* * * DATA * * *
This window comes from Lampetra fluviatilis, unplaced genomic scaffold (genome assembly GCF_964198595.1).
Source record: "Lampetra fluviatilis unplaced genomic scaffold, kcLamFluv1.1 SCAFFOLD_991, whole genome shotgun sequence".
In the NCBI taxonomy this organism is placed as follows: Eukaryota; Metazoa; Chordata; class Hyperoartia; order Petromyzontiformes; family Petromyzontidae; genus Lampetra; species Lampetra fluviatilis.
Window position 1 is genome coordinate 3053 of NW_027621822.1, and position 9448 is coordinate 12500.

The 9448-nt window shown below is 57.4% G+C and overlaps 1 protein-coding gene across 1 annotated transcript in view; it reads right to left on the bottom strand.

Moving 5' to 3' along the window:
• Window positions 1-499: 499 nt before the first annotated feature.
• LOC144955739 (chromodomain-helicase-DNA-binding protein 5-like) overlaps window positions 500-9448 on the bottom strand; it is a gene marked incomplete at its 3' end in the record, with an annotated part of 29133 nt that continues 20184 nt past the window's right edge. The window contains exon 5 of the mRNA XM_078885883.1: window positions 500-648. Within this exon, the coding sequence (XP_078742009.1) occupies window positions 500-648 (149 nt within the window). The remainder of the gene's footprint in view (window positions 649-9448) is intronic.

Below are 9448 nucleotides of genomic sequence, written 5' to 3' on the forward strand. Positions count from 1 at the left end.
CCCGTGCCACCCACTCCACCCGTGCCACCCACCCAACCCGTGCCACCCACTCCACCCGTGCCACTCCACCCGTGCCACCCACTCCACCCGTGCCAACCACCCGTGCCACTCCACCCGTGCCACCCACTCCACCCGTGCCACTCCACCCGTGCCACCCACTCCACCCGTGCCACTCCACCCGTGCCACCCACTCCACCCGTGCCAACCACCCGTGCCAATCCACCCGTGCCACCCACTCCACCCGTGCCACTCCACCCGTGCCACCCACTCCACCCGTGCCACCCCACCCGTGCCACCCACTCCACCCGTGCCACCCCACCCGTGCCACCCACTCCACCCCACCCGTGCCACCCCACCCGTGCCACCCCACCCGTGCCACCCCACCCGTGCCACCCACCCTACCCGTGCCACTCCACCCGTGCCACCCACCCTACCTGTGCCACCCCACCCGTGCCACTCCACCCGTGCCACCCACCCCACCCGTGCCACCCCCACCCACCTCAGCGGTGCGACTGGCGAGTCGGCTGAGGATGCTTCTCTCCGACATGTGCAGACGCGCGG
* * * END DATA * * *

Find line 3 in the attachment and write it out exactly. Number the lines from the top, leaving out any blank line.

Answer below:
In the NCBI taxonomy this organism is placed as follows: Eukaryota; Metazoa; Chordata; class Hyperoartia; order Petromyzontiformes; family Petromyzontidae; genus Lampetra; species Lampetra fluviatilis.